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U S doctors forbid roles in harsh interrogations

Written by: Staff

CHICAGO, June 12 (Reuters) The American Medical Association voted to refine its ethical guidelines that forbid doctors from participating in torture or ''coercive'' interrogations of prisoners.

The action was prompted by unconfirmed allegations that physicians or psychiatrists played roles in harsh interrogations conducted at the U S prison camp in Guantanamo Bay, Cuba, or abuses at the Abu Ghraib prison in Iraq.

The 544-member house of delegates, which sets policy for the leading U S physicians group, voted at its annual meeting to approve a seven-page report that outlined a physician's duty ''as healer'' not to take any part in interrogating prisoners.

Other stipulations called for doctors to provide medical care to detainees as they would to any patient -- in strict confidence.

Similarly, doctors are not ethically permitted to participate in executions, or to heal an inmate to make him well enough to be put to death, the AMA said.

''Physicians must not conduct, directly participate in, or monitor an interrogation with an intent to intervene, because this undermines the physician's role as healer,'' one of the report's recommendations said yesterday.

''The development of this new ethical policy removes ambiguity for physicians who must make decisions about their involvement in interrogations,'' the report said. ''This policy builds on previous AMA efforts to assist physicians in the military who encounter such issues.'' ''We have to promote compassion, not coercion, wherever we find it,'' said Dr. Priscilla Ray, chairman of the AMA's Council on Ethical and Judicial Affairs, which wrote the report.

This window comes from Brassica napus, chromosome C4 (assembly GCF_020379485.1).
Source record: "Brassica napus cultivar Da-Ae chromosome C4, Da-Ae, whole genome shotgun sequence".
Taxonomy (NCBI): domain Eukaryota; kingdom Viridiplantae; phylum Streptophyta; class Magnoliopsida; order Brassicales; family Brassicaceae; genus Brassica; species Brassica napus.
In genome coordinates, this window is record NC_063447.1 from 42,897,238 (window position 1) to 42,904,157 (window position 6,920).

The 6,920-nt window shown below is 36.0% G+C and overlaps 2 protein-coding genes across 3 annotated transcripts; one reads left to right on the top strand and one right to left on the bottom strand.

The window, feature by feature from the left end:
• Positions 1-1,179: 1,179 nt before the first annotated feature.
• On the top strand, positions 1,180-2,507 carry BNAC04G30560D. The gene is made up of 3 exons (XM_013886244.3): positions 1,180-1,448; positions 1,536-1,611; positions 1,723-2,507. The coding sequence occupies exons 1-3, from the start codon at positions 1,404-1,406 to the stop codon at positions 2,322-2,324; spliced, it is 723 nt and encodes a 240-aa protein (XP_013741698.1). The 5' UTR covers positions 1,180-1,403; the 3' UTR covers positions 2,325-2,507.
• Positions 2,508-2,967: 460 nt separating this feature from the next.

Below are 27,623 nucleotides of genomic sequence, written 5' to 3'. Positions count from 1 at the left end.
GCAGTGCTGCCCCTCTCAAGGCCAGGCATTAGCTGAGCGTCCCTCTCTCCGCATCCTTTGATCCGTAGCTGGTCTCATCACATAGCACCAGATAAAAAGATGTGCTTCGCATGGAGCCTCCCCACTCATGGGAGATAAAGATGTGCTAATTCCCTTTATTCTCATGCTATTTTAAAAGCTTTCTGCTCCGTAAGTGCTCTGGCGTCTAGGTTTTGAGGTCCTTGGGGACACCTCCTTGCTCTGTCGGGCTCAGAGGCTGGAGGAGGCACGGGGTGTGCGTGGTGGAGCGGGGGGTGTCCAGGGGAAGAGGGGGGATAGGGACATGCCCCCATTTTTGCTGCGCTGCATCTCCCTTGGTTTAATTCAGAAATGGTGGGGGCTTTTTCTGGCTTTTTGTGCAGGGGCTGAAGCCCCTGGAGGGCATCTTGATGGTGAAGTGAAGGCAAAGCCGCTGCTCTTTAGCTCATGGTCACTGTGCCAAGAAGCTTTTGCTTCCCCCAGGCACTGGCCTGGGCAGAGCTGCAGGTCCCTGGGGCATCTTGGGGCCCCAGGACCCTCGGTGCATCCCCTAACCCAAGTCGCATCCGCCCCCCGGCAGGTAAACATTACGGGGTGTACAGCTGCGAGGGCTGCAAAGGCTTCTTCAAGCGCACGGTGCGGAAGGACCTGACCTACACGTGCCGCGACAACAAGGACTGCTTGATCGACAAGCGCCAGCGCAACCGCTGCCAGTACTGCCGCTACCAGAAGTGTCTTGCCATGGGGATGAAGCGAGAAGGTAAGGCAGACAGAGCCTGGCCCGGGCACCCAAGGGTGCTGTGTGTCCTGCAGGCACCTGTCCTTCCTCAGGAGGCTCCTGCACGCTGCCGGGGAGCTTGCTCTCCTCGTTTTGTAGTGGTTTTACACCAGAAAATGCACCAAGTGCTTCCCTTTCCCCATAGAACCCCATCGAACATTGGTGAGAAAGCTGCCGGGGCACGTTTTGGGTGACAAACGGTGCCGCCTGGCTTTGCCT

Critics of U S policy toward prisoners captured in the U S-declared war on terror have alleged psychiatrists have helped devise or guide interrogation techniques such as sleep deprivation to pry information out of detainees.

Other terrorism suspects have been reported to have been captured and sent for interrogation in ''extraordinary renditions'' in which they are transferred from country to country outside usual extradition procedures.

The AMA's Ray said she visited the facility at Guantanamo twice and commanders assured her coercive techniques were no longer used.

She said physicians or psychiatrists may have participated in harsh interrogations previously, but did not now do so and were allowed to excuse themselves when detainees were questioned.

Ray said interrogation strategies now used focused on building rapport with prisoners, which she described as more effective.

The AMA policy does permit physicians to help develop noncoercive interrogation strategies, the report said.

Ray said the aim of the AMA's report was to avoid the politics of the issue and stick to ethical guidelines.

The recent suicides of three detainees at the facility have heightened calls to close it.


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